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Why Prepare for a Disaster?
A disaster can strike without warning, forcing you to go for days without basic necessities or to evacuate your home. Relief workers will be on the scene following a disaster but may not be able to reach you immediately. If the situation is widespread, you could be on your own for several days.
You Need to be Prepared to Take Care of Yourself and Your Family.
Knowing the steps to take during a disaster–whether flooding, tornadoes, earthquakes, power outage or another crisis–can greatly reduce the danger and distress your family may face.
Sit Down with Your Family and Create a Written Plan.
There are templates below for creating a plan as well as checklists for items you should have in a home emergency kit, vehicle bags, as well as templates for emergency contact information.
Creating a Basic Emergency PlanEmergency Preparedness Guide - English Emergency Preparedness Guide - Spanish
Having a plan is one of the most important steps you can take in disaster preparedness. Knowing what to do and how to do it can help your family manage disasters with less worry, fear and uncertainty.
- Identify a friend or relative who lives out of the area for family members to contact if you are separated.
- Write your plan down, use the links above to download a copy and copies are available in English and Spanish in the lobby at City Hall.
Family Emergency Communications PlanFamily Communication Plan for Kids - English Plan de Comunicaciόn Familiar Family Important Information - English Imformaciόn Importante Familiar
Having a written family emergency communications plan is very important. If your cell phone dies, most people don’t know contact phone numbers. Having emergency information attached to the car seats (in a waterproof bag) is essential. If adult passengers are injured and unable to provide information, children will be able to provide contact information for another parent or trusted adult or provide emergency medical information such as allergies.
Older children, or even those who go to daycare or pre-school, should all have a copy in their backpacks.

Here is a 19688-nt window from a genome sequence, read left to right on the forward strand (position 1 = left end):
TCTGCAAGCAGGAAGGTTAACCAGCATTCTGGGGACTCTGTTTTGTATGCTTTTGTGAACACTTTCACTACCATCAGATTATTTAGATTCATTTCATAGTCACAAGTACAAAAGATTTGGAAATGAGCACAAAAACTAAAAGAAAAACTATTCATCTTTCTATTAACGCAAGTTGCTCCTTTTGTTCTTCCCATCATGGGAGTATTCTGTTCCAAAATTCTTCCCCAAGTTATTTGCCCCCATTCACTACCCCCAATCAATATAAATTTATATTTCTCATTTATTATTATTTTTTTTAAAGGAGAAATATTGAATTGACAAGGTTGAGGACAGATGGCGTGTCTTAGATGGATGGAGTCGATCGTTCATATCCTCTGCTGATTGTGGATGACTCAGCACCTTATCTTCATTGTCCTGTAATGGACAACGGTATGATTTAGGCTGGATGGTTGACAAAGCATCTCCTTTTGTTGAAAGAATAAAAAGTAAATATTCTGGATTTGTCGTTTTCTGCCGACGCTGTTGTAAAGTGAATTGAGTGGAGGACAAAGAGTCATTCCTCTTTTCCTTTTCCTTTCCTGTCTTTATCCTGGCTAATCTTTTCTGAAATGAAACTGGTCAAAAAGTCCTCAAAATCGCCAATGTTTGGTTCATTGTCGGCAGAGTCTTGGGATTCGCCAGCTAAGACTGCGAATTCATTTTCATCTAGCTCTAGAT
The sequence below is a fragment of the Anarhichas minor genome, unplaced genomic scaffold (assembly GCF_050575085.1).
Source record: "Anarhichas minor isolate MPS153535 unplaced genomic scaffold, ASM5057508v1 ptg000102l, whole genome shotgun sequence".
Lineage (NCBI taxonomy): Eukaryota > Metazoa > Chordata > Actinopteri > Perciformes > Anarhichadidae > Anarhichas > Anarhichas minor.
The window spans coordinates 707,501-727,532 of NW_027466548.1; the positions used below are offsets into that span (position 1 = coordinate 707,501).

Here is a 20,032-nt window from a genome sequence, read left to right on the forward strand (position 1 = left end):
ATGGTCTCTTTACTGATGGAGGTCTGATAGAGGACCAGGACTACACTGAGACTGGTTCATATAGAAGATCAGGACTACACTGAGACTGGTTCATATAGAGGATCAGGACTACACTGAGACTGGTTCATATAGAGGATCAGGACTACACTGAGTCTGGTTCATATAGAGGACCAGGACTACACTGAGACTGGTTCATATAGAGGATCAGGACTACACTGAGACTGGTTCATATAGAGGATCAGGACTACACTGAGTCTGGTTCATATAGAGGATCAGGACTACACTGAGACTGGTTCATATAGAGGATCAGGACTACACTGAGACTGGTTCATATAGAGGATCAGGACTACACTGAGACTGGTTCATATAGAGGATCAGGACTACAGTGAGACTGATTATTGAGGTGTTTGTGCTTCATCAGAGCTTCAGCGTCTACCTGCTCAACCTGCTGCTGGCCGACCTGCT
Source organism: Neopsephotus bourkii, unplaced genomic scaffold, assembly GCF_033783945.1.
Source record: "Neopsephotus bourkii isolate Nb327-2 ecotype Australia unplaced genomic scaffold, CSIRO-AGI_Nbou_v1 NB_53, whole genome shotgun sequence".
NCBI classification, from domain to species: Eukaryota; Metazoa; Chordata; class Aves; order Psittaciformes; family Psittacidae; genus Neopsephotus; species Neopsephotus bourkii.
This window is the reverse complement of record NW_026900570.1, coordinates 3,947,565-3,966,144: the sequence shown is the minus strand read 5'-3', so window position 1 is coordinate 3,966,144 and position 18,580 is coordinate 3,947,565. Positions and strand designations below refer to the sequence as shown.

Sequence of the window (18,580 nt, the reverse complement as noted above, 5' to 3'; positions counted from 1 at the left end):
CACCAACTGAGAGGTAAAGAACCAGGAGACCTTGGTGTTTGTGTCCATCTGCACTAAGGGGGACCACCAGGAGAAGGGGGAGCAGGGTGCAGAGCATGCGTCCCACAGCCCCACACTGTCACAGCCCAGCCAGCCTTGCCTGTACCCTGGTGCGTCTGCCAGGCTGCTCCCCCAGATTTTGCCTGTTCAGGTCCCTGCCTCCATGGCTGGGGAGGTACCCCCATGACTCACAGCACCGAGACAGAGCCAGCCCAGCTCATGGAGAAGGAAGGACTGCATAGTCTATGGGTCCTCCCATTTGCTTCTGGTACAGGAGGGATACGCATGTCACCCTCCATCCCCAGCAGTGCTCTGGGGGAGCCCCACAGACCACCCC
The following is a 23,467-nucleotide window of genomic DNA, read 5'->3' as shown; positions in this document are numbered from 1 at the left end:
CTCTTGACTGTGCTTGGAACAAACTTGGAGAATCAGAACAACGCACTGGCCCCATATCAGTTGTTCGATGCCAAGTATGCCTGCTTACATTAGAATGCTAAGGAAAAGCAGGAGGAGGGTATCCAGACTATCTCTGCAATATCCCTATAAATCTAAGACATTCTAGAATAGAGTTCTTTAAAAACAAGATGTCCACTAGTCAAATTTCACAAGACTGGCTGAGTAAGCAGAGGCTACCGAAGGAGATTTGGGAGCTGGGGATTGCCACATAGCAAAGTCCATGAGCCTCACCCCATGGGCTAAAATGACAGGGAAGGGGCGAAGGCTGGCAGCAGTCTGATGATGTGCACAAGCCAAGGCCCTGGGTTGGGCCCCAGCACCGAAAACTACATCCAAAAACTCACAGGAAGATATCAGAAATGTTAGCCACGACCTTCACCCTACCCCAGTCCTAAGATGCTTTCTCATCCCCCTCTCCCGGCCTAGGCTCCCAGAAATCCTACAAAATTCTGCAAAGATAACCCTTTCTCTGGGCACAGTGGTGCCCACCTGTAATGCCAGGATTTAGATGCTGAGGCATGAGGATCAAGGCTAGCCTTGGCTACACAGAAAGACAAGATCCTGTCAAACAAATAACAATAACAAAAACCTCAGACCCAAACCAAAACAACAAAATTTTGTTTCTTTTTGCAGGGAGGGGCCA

You can use something like a 3×5 card or one of the downloadable forms.
We also now have pocket/wallet emergency information cards, in both English and Spanish, available in the lobby at City Hall.
Preparing a Disaster Supply KitEmergency Supply Checklist - English Lista de suministros de emergencia Lis Pwonvizyon Pou Ijans
Having a disaster supply kit ready to take with you at a moment’s notice ensures that you will have necessary supplies no matter how fast you may need to evacuate.
Pack supplies in duffel bags or backpacks (often referred to as a “bug-out bag”) and keep them in a designated place.
Your kit will also come in handy if you must take shelter in your home. This list will help ensure that your disaster supply kit includes all the essentials.
Download one of the checklists above for a more complete list that you can use to build an emergency kit for your home. This will have additional quantities of supplies and include things like portable heaters, additional food, battery lanterns, etc.
You can survive several days without food, but water is essential for life and health.
- Pack at least one gallon per person per day for at least 3 days.
- Store water in tightly sealed, non-breakable plastic, fiberglass or enamel-lined metal containers.
- Change your water every 6 months.
- Have a hand-pump water filter (the kind used by campers and backpackers).
Signs of dehydration include:
- Dark-colored urine and low urine output
- Dry skin and cracked lips
- A headache
For CDC guidelines on making water safe to drink, please go here.
- Pack enough food to last each family member at least 4 days.